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Sunni Tehreek's protest against Qadri verdict turns violent

Sunni Tehreek's protest against Qadri verdict turns violent

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Published by: abad book on Dec 20, 2011
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12/21/2011

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Sunni Tehreek's protest against Qadri verdict turns violent Published: October 3, 2011 LAHORE: Members of the Sunni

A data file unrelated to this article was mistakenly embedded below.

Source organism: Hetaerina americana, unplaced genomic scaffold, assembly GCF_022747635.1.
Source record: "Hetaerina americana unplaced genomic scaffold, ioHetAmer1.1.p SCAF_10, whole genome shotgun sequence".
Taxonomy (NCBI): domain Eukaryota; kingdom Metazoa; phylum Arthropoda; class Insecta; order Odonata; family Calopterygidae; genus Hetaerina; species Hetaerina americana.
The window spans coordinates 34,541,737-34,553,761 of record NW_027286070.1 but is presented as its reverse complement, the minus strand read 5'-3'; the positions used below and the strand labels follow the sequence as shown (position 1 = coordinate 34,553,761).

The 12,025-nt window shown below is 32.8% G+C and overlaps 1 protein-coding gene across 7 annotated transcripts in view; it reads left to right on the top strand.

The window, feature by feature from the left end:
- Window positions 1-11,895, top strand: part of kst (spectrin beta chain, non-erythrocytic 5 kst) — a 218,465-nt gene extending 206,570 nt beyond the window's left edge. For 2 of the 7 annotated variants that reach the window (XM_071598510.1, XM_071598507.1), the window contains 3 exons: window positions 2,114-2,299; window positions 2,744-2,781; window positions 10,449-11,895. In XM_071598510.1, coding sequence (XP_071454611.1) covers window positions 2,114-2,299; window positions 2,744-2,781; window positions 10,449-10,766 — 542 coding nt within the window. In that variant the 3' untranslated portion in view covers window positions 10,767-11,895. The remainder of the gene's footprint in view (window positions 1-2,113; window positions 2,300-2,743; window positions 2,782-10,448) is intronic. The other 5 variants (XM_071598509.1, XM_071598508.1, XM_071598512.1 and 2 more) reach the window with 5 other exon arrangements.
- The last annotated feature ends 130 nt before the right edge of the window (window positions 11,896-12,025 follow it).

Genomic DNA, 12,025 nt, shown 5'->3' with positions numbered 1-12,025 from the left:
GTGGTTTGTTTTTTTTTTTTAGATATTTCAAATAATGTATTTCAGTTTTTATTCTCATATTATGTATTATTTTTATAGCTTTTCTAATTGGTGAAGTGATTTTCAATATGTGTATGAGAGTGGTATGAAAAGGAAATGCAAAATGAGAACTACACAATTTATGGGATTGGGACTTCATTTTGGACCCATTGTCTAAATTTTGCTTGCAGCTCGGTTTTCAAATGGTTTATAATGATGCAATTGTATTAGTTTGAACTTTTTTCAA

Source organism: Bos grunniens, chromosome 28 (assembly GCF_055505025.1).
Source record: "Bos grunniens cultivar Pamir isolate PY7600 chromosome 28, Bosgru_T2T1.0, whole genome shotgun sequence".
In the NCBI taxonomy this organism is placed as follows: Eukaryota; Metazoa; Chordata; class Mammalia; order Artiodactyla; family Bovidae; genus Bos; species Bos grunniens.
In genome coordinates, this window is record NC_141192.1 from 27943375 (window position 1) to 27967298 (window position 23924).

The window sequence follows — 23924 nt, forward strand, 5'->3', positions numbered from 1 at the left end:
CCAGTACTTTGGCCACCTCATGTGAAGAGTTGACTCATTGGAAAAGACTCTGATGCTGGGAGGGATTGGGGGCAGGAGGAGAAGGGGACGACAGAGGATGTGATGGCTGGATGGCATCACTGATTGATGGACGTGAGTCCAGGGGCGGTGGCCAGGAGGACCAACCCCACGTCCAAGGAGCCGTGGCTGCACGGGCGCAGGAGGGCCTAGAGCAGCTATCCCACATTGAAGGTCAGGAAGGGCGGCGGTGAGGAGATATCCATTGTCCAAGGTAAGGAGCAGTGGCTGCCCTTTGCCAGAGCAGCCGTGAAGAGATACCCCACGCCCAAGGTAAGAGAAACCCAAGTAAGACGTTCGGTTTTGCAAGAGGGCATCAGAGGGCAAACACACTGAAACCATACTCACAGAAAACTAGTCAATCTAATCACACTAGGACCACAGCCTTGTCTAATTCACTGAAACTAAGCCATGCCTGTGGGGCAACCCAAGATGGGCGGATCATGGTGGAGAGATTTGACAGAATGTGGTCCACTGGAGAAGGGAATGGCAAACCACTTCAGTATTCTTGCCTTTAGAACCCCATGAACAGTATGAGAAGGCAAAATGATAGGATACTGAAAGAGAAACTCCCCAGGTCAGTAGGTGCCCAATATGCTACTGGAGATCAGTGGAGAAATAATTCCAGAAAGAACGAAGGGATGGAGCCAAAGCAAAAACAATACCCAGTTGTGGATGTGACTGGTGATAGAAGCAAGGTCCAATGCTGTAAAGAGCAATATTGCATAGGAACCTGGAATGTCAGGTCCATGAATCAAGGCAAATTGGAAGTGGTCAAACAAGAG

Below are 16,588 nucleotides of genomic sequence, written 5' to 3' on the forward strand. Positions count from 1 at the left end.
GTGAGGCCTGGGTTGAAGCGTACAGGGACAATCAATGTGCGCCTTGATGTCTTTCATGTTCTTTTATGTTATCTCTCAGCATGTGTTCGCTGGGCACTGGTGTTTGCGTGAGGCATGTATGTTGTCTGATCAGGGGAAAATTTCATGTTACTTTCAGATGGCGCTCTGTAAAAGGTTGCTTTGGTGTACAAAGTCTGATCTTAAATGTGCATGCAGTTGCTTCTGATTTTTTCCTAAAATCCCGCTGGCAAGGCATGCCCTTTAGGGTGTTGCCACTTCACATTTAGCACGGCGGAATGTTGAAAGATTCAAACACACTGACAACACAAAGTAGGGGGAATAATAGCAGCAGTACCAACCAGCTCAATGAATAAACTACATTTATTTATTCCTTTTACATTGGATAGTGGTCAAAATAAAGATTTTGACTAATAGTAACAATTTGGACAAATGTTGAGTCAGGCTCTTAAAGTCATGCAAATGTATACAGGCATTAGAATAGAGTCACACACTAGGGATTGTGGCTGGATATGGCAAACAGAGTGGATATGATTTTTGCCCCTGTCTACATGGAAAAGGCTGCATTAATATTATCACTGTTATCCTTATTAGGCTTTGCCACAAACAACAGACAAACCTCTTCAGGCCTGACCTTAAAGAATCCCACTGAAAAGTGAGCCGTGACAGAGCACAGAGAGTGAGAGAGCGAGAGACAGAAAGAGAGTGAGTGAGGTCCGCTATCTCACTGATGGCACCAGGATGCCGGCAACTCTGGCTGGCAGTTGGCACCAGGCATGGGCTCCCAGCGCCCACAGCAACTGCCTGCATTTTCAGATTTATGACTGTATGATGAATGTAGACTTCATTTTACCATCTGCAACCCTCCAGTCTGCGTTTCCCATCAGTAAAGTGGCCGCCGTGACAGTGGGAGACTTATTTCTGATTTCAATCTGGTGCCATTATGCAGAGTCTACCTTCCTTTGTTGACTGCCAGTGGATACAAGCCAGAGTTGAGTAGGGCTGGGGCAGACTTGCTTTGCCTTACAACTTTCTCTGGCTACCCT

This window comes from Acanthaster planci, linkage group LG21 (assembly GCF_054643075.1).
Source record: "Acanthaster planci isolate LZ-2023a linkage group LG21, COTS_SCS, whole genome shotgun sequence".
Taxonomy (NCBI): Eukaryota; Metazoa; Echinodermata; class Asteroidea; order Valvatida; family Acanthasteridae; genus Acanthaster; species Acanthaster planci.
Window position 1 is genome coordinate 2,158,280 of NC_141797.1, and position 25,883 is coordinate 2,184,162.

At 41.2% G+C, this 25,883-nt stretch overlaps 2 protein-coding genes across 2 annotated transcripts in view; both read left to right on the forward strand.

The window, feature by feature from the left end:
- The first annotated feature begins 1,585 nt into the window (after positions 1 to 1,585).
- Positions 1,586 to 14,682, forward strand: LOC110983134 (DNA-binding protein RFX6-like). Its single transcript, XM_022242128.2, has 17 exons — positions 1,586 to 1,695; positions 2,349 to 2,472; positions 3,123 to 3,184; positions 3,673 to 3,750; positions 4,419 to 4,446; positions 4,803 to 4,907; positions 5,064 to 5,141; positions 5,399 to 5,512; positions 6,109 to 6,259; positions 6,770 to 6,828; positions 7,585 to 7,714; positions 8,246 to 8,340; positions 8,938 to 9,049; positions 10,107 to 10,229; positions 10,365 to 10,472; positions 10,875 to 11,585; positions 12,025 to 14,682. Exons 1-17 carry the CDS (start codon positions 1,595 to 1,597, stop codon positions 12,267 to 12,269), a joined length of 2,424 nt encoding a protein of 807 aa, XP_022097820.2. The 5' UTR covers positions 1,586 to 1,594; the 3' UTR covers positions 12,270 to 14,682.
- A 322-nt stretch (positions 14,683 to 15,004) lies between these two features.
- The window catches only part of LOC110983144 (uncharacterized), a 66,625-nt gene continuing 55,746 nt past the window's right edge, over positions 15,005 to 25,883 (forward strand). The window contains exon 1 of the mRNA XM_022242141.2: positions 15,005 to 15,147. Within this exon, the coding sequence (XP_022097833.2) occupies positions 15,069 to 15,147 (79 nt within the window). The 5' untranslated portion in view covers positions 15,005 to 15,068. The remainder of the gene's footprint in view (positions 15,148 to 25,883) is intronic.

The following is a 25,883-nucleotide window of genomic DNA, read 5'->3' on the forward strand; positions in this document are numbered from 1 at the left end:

Tehreek clashed with police at the Mall Road on Mon day, while protesting against Mumtaz Qadri’s death sentence in Lahore, reported Ex press 24/7. Sunni Tehreek, which is a part of Tahaffuz Namoos-i-Risalat Mahaz— a wing consisti ng of eight different religious groups— started the protest march from Data Darbar accompanied with a heavy deployment of police. According to Express 24/7 correspondent Rabia Mehmood, there were about 450-500 supporters of Qadri at the protest. The police shelled the protesters who were p elting stones as a part of their protest. Mehmood reported that the protesters staged a sit-in and have refused to end the protest. Earlier, the police were put on high alert to counter possible riots following t he death sentence imposed on Qadri. Over the weekend several right-wing politica l parties and religious groups rallied against the verdict to hang Qadri and som e of them have threatened further protests. Officials in law enforcement agencies said the police were alerted after intelli gence suggested that organisations such as Sunni Ittehad Council (SIC), an umbre lla outfit for several dozen Barelvi outfits, were planning protests that may tu rn violent, especially in Punjab. The SIC and Tahaffuz Namoos-i-Risalat Mahaz also announced that they would mark October 7 as a “black day” and organise protests all over the country. The Lahore High Court recently banned rallies on The Mall after traders who work in the area moved a petition complaining that the protests hurt their businesse s. On Saturday, stick-wielding protestors roamed the markets on The Mall and presse d the traders to shut their stores, according to trader groups. An anti-terrorism court (ATC) sentenced Qadri to death on Saturday on two counts for the murder of former Punjab governor Salmaan Taseer. The self-confessed kil ler’s defence pleas, which invoked religious sentiments and argued the accused was provoked into the act, were dismissed by the court. Qadri was employed as one of the governor’s bodyguards when he shot Taseer dead in Islamabad on January 4.

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